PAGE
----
NIGMS strongly believes that a diverse workforce benefits the entire scientific enterprise (http://publications.nigms.nih.gov/trainingstrategicplan). The Diversity Supplements Program (DSP) is designed to support this goal by facilitating the recruitment and training of individuals from diverse backgrounds to pursue careers in biomedical research.
NIGMS views the DSP as an opportunity to attract individuals at early stages in their education (e.g. high school, undergraduate, post-baccalaureate) to consider research careers by providing mentored research experiences. The program also supports the development and mentored training of early-stage graduate students and postdoctoral fellows to prepare them for independent scientific careers. NIGMS does not provide support through the DSP to individuals at the investigator level, except for established investigators (PDs/PIs) who become disabled during the current project period; such individuals may request funds for reasonable accommodations to permit completion of the currently-funded research project.
The DSP provides an administrative supplement to a parent research grant to support a named individual. This supplement mechanism can be used to enable high school or undergraduate students to pursue research opportunities during the academic year and/or the summer. At the graduate student and postdoctoral levels, NIGMS emphasizes supporting individuals in the early stages of their training, generally in years 1-3, with an expectation that the individuals will then transition to traditional means of support appropriate for their stage of development, such as a training grant appointment, an individual fellowship or the mentor’s research grant. The DSP is not designed to extend graduate or postdoctoral training, and will not be awarded to support predoctoral students beyond year 4 or postdoctoral candidates beyond 3 years of training. At the time of the supplement request, a candidate may not be supported by the parent grant. The DSP is not intended to be used to free up funds from the parent grant. Diversity supplements also should not be considered as a substitute for supporting graduate students on T32 training grants when such funds are available.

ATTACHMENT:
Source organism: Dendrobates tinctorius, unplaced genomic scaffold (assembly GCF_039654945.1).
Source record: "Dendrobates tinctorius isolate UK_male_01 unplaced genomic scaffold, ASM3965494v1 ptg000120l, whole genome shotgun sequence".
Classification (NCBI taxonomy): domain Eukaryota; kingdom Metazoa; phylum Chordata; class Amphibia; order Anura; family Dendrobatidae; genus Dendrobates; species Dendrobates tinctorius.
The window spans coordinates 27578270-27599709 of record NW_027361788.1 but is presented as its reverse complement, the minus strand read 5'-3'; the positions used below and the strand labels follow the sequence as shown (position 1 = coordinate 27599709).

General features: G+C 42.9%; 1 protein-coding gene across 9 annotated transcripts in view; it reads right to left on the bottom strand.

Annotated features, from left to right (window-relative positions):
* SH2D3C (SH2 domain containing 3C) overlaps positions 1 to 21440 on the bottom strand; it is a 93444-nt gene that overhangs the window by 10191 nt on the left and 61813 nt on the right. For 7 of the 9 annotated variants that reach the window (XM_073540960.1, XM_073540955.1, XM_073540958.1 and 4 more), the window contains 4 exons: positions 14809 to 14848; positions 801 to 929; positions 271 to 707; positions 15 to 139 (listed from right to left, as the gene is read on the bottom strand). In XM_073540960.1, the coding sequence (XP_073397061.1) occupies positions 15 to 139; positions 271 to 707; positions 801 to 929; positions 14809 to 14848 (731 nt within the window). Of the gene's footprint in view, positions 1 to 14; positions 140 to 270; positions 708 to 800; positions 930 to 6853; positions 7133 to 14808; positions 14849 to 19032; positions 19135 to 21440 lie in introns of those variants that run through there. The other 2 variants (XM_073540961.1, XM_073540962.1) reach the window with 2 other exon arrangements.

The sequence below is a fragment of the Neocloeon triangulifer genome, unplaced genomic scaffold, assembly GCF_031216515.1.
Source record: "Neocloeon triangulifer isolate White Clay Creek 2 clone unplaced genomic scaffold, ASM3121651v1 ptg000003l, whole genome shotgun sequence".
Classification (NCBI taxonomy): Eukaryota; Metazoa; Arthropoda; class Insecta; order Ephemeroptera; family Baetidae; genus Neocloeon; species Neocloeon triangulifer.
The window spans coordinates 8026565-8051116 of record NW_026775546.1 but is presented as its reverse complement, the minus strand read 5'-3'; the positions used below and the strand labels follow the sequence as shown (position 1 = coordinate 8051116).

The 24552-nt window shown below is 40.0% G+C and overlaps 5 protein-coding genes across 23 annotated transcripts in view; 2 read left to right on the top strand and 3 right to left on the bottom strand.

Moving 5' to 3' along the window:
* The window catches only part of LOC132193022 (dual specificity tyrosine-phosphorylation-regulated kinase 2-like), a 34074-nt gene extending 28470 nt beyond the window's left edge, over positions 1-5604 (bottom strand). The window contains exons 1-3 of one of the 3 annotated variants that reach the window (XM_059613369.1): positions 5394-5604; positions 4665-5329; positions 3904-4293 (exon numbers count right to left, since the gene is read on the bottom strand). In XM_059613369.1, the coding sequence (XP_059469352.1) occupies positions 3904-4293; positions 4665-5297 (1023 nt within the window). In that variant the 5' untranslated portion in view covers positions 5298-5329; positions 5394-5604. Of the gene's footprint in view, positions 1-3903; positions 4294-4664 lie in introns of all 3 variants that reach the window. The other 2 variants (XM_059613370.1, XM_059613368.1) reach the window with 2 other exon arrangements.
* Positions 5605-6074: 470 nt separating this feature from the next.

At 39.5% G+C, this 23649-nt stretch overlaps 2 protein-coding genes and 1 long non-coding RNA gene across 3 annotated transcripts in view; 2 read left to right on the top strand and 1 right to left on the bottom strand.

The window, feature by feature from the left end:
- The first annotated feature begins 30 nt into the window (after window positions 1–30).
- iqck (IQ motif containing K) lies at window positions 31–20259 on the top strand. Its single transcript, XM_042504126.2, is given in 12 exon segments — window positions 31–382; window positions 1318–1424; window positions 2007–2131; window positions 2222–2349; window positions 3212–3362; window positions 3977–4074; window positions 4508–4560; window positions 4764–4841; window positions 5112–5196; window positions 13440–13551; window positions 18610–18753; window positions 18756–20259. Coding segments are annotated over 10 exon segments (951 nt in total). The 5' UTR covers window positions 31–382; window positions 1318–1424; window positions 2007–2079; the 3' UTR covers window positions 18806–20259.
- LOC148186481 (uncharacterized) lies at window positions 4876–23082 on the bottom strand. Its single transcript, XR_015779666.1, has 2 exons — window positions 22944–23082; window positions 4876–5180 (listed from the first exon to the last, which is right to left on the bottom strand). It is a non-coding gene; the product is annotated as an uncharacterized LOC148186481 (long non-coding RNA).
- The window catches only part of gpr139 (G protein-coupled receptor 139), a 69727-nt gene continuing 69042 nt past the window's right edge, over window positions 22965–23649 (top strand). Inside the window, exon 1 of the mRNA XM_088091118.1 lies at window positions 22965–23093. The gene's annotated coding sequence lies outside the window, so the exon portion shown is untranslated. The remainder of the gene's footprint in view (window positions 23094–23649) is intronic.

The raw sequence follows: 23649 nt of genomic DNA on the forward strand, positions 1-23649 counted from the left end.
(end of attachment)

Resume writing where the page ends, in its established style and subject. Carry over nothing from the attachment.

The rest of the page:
NIGMS considers active and personalized mentoring by the principal investigator, laboratory staff, thesis advisory committee and other institutional officials associated with the parent grant to be an essential component of a competitive diversity supplement application. A key part of a diversity supplement request is the mentoring and training plan, which should assess the candidate’s capabilities and identify specific training goals designed for the candidate. When appropriate, co-mentoring approaches also are encouraged. It should be clear from the mentoring and career development plan how a diversity supplement will impact and add value to the candidate’s training.
For additional information on diversity supplements, see the NIH Guide for Grants and Contracts, April 6, 2012 (PA-12-149), or contact Dr. Marion Zatz, 301-594-3833.